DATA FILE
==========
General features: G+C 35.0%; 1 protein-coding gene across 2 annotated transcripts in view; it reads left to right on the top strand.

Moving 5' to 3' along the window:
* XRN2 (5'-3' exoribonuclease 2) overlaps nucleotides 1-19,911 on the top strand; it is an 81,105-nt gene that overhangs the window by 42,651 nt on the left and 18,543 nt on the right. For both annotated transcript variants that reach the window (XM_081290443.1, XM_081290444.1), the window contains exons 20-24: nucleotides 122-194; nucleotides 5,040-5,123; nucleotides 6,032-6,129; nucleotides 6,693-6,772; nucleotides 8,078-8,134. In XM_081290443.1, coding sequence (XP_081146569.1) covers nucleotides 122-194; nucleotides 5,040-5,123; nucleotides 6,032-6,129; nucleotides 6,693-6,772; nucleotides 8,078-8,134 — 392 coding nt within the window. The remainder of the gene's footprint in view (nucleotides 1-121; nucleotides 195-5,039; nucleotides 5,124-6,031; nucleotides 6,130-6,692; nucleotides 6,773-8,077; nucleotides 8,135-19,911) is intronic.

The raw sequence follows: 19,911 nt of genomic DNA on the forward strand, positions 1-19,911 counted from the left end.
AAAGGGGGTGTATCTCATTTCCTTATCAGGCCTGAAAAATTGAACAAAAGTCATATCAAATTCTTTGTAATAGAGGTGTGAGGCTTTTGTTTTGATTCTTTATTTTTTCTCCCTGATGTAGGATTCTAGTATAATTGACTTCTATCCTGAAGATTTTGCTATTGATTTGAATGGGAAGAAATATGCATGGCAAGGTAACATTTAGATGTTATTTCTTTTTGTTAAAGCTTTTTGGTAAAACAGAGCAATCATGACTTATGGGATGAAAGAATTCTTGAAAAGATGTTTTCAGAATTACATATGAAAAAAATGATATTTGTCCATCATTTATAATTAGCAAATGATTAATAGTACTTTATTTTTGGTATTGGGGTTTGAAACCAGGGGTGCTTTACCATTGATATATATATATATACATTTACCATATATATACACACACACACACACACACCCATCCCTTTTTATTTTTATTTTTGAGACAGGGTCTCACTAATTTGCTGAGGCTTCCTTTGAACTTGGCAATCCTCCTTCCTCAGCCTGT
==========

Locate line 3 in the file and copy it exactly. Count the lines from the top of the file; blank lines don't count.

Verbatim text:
* XRN2 (5'-3' exoribonuclease 2) overlaps nucleotides 1-19,911 on the top strand; it is an 81,105-nt gene that overhangs the window by 42,651 nt on the left and 18,543 nt on the right. For both annotated transcript variants that reach the window (XM_081290443.1, XM_081290444.1), the window contains exons 20-24: nucleotides 122-194; nucleotides 5,040-5,123; nucleotides 6,032-6,129; nucleotides 6,693-6,772; nucleotides 8,078-8,134. In XM_081290443.1, coding sequence (XP_081146569.1) covers nucleotides 122-194; nucleotides 5,040-5,123; nucleotides 6,032-6,129; nucleotides 6,693-6,772; nucleotides 8,078-8,134 — 392 coding nt within the window. The remainder of the gene's footprint in view (nucleotides 1-121; nucleotides 195-5,039; nucleotides 5,124-6,031; nucleotides 6,130-6,692; nucleotides 6,773-8,077; nucleotides 8,135-19,911) is intronic.